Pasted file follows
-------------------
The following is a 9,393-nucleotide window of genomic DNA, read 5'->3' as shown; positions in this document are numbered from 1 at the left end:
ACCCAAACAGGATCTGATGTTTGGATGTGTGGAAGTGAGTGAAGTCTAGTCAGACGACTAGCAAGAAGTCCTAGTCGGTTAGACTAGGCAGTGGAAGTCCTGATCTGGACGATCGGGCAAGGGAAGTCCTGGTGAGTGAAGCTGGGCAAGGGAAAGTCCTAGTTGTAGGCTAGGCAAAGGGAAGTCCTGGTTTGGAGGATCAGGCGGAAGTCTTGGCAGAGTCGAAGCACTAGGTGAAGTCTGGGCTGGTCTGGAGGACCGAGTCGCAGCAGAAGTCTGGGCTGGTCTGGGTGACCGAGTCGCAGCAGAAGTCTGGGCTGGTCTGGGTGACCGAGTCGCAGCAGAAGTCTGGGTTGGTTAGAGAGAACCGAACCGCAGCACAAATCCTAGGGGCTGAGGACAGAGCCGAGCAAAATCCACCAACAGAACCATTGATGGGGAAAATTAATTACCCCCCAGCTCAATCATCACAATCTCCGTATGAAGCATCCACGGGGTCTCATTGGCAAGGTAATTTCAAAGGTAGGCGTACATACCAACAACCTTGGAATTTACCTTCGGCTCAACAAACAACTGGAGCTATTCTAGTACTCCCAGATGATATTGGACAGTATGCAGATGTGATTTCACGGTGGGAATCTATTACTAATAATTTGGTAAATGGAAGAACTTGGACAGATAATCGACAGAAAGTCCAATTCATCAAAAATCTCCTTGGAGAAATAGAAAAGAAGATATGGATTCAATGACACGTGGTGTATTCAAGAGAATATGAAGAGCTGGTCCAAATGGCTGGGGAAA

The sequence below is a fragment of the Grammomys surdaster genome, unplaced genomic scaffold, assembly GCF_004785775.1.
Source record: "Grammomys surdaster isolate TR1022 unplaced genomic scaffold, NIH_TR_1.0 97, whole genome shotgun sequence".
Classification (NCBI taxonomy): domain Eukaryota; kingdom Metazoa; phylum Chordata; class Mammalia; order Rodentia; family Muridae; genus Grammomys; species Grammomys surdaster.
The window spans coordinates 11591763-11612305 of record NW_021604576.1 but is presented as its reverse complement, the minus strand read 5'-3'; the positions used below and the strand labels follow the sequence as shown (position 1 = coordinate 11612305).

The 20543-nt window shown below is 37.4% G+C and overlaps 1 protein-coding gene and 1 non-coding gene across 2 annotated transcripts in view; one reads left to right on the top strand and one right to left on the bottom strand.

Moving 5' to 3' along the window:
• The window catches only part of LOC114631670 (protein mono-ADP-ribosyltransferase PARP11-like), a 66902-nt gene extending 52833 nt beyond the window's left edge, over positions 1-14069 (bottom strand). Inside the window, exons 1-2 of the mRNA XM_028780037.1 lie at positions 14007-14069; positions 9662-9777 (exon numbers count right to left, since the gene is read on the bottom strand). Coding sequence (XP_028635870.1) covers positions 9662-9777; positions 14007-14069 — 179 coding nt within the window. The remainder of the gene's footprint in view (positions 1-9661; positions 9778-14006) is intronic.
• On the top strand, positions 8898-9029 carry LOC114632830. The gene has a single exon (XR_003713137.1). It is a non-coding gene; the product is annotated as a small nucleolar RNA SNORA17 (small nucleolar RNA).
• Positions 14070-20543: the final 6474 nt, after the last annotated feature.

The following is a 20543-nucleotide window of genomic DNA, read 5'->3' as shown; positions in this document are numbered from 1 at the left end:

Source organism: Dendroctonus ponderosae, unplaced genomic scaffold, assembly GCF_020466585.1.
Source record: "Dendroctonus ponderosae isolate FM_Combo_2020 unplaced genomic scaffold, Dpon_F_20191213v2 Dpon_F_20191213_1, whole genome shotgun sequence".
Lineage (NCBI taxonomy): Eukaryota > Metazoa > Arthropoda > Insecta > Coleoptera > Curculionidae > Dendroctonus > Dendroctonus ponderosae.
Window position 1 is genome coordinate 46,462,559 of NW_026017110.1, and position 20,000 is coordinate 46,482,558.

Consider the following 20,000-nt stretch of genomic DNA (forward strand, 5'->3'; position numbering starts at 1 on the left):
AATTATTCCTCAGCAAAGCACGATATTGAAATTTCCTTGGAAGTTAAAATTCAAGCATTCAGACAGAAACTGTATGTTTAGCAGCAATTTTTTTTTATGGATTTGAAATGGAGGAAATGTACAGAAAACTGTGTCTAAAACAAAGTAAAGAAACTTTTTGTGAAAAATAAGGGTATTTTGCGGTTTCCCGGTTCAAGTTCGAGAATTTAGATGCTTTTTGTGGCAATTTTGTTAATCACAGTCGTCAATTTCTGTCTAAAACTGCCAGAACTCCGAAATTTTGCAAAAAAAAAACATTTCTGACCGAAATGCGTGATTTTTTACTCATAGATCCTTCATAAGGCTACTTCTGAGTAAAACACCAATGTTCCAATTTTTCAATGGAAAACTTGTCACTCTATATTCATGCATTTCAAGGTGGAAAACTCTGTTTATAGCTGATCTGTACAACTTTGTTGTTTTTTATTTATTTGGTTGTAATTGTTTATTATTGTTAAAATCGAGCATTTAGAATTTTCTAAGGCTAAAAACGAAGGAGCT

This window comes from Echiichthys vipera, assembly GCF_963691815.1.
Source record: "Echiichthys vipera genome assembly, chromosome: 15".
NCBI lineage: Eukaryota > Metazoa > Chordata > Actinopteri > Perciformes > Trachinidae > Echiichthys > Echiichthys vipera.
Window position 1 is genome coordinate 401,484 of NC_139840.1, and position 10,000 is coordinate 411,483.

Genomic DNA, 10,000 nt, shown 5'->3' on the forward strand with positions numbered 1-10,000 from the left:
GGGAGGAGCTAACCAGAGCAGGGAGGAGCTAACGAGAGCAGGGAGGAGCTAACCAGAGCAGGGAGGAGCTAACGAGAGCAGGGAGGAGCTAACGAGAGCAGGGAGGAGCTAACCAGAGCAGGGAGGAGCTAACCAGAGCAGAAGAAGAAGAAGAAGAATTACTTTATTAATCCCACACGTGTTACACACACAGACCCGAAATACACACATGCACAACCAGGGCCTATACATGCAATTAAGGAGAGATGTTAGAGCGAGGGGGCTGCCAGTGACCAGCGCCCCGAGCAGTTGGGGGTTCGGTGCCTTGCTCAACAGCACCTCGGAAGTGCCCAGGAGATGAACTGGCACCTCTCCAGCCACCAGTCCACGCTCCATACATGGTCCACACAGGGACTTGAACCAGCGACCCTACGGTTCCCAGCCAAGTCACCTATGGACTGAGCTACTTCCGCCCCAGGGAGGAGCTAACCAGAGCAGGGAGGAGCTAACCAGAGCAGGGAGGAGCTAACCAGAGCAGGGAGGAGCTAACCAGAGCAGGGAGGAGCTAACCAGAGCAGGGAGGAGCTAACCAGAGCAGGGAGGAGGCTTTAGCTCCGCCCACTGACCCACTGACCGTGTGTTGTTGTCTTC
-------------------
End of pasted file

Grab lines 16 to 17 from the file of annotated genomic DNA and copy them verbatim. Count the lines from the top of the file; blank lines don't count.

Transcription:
Window position 1 is genome coordinate 46,462,559 of NW_026017110.1, and position 20,000 is coordinate 46,482,558.

Consider the following 20,000-nt stretch of genomic DNA (forward strand, 5'->3'; position numbering starts at 1 on the left):